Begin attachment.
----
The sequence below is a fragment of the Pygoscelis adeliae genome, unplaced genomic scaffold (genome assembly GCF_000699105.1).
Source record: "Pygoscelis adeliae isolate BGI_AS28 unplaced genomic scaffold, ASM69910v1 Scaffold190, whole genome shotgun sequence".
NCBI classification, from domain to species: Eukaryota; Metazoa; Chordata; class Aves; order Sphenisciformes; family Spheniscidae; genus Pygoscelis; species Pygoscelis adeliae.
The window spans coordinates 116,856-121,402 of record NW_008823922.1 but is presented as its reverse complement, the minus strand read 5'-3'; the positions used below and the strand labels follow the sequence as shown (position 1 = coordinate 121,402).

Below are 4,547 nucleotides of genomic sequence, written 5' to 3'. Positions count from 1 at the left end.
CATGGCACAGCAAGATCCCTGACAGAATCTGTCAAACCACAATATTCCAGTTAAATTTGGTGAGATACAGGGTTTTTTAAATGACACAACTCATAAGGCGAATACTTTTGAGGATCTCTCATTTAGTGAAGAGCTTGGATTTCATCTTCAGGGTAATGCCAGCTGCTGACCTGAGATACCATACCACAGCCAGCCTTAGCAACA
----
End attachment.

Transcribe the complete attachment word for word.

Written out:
The sequence below is a fragment of the Pygoscelis adeliae genome, unplaced genomic scaffold (genome assembly GCF_000699105.1).
Source record: "Pygoscelis adeliae isolate BGI_AS28 unplaced genomic scaffold, ASM69910v1 Scaffold190, whole genome shotgun sequence".
NCBI classification, from domain to species: Eukaryota; Metazoa; Chordata; class Aves; order Sphenisciformes; family Spheniscidae; genus Pygoscelis; species Pygoscelis adeliae.
The window spans coordinates 116,856-121,402 of record NW_008823922.1 but is presented as its reverse complement, the minus strand read 5'-3'; the positions used below and the strand labels follow the sequence as shown (position 1 = coordinate 121,402).

Below are 4,547 nucleotides of genomic sequence, written 5' to 3'. Positions count from 1 at the left end.
CATGGCACAGCAAGATCCCTGACAGAATCTGTCAAACCACAATATTCCAGTTAAATTTGGTGAGATACAGGGTTTTTTAAATGACACAACTCATAAGGCGAATACTTTTGAGGATCTCTCATTTAGTGAAGAGCTTGGATTTCATCTTCAGGGTAATGCCAGCTGCTGACCTGAGATACCATACCACAGCCAGCCTTAGCAACA